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International braz j urol

Print version ISSN 1677-5538On-line version ISSN 1677-6119

Int. braz j urol. vol.29 no.5 Rio de Janeiro Sept./Oct. 2003 



Glandectomy with preservation of corpora cavernosa in the treatment of penile carcinoma



Aluizio G. da Fonseca; Gilflávio N. Rabelo; Kallene S.M. Vidal; Fernando J. de Sousa

Ofir Loyola Hospital, Belém, Pará, Brazil





INTRODUCTION: The objective of this work is to describe a conservative surgical technique as an alternative to classic penile amputations, aiming the local control of the disease, in addition to trying to preserve the patient's sexual function.
SURGICAL TECHNIQUE: After a circular incision of the skin around the penis, the subfascial plane is developed until the base of the organ. The dorsal neurovascular bundle and the urethra are isolated in their distal extremities. The neurovascular bundle is sectioned distally. A retrocoronal dissection plane is developed between the glans and the corpora cavernosa. When this stage is complete, the glans is fixed only to the urethra, which is distally sectioned as well. The neurovascular bundle is fixed to the dorsal albuginea. Following the spatulation of the urethra, a neomeatus is created using the overlay skin of the penis. Between January 2001 and July 2002, we employed this technique in 6 patients who had epidermoid carcinoma of the penis, which were limited to the glans, superficial, well or moderately differentiated and measuring up to 3 cm.
COMMENTS: Several conservative surgical methods for treatment of carcinoma of the penis aim the organ's preservation, in an attempt of improving the quality of life of patients, however the indexes of local recurrence and failure in disease control are significant. The described technique showed to be safe and effective for disease control, in addition to preserving sexual function in all patients who were treated, representing, thus, a quite appealing conservative surgical alternative in selected cases.

Key words: penis; penile cancer; surgery; surgical procedures, minimally invasive




The epidermoid carcinoma of the penis is a rare neoplasia in developed countries, however in underdeveloped countries its frequency reaches high levels. In the state of Pará, Brazil, its incidence reaches significant indexes, being the second most frequent urogenital tumor in our institution. Surgical treatment is the safest method for management and aims to resect the primary lesion with safe margins. Penile amputations are still the "gold standard" in the disease's surgical treatment; nevertheless repercussions in the psychic and social sphere of patients are devastating (1). The introduction of conservative surgical methods, which aim to completely excise the primary tumor, respecting proper surgical margins and, at the same time, preserving the organ's shape and function, tried to reduce such consequences (2). This work describes a surgical alternative to partial amputation: glandectomy with preservation of the corpora cavernosa, which can be indicated in small, non-infiltrating penile tumors that are limited to the glans (Figure-1).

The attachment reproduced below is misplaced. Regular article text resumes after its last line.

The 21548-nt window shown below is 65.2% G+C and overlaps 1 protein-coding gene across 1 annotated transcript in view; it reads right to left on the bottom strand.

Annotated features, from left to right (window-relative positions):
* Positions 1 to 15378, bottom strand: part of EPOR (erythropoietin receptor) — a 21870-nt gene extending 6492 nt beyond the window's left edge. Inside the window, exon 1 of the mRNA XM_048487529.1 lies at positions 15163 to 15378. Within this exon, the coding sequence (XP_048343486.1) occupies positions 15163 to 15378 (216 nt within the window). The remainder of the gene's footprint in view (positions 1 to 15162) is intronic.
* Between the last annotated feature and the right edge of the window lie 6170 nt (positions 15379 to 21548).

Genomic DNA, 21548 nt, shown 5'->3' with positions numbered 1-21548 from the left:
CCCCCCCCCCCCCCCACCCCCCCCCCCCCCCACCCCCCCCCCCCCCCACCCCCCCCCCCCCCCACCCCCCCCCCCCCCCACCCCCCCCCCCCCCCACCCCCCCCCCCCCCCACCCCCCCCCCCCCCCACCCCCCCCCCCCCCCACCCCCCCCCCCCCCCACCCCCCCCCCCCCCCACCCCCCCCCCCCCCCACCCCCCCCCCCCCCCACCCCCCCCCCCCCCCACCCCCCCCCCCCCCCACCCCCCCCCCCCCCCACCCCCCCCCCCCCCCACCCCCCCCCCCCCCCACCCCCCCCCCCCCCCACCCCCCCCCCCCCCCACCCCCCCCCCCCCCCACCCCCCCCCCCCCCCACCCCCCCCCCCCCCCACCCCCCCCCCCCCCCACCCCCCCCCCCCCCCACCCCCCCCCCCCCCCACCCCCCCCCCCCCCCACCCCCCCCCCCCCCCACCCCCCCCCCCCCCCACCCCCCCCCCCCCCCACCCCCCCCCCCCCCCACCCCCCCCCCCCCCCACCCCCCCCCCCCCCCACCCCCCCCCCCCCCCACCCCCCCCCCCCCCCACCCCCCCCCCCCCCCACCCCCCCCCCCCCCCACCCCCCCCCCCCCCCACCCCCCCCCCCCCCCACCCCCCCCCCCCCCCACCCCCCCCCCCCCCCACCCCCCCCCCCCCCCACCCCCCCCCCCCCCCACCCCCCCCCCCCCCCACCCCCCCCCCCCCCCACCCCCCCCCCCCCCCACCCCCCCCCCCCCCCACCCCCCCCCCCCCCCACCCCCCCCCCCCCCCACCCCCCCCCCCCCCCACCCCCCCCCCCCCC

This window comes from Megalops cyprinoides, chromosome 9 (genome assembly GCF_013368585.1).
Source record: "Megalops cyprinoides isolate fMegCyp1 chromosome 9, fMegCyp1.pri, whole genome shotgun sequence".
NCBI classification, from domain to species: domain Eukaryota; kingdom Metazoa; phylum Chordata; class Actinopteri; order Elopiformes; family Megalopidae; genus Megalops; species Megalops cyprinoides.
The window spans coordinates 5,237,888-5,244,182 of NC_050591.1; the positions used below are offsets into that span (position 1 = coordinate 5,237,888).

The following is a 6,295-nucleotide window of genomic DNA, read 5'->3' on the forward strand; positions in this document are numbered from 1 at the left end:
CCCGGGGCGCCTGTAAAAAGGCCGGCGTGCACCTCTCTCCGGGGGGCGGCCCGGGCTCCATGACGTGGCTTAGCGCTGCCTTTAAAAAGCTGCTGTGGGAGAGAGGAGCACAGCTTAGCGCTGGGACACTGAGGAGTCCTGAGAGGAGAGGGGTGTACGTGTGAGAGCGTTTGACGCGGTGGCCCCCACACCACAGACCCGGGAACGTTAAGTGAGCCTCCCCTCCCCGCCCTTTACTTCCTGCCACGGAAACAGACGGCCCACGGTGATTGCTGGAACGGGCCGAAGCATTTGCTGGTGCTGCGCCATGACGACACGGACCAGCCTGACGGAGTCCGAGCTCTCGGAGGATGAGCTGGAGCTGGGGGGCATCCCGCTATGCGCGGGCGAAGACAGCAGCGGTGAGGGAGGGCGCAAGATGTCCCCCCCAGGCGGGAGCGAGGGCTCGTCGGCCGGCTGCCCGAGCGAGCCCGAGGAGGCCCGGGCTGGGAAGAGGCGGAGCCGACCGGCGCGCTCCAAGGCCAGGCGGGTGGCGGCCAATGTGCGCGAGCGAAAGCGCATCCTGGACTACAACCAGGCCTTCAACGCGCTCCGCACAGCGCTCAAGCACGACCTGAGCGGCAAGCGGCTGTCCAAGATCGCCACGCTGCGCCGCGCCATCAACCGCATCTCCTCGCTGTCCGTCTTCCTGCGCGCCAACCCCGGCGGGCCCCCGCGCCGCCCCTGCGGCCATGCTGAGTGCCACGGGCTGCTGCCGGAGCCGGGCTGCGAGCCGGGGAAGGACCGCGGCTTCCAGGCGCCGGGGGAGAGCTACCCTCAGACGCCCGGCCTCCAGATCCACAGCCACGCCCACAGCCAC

Patients undergo an enema in the night previous to surgery and receive broad-spectrum antibiotic (intravenous cefazolin, 1 g) after the anesthetic induction, which is maintained until the second post-operative day, when it is replaced by an oral antibiotic.

Under spinal anesthetic block, the patient is placed in horizontal dorsal decubitus. The procedure begins with a circular incision of the skin, around the penis, deepening until the Buck's fascia. At this point, the subfascial plane is developed until the base of the penis, unwrapping the organ. Next, the isolation and repair of the dorsal neurovascular bundle and the urethra are performed, in their distal extremities (Figure-2). The neurovascular bundle is distally sectioned as in the classic partial amputation. A retro-coronal dissection plane is developed under the neurovascular bundle, between the glans and the extremities of the corpora cavernosa, with complete preservation of the latter. Upon completing this surgical time, the glans, completely dissected, is fixed only to the urethra, which is also distally sectioned (Figure-3).





A careful inspection of the lesion bed is performed relative to the extremities of the corpora cavernosa, where biopsies are made for freezing histological analysis. Following the fixation of the neurovascular bundle to the albuginea in the dorsal surface of the penis, with separate stitches, a neomeatus is then created with the spatulate distal urethra, using the overlay skin of the penis, previously dissected (Figure-4). A 16F Foley catheter is maintained inside the urethra for urinary drainage during 72 hours.




The surgical treatment for cancer of the penis, concerning the primary lesion, has been based, for many years, in total or partial penile amputations, which preconize margins between 15 and 30 mm from the lesion (2). Since the vast majority of penile tumors originate in the glans, coronal sulcus or foreskin, partial amputations are frequently employed. Such margins optimize the possibility of eradicating microscopic foci beyond the macroscopic limits of the tumor, but significantly reduce the penile length (1). The limitations to sexual intercourse and masturbation are obvious in cases of total amputations. However, in patients submitted to partial amputations, despite the reduction in the penile length, vaginal penetration is frequently possible, as well as orgasm and ejaculation (2).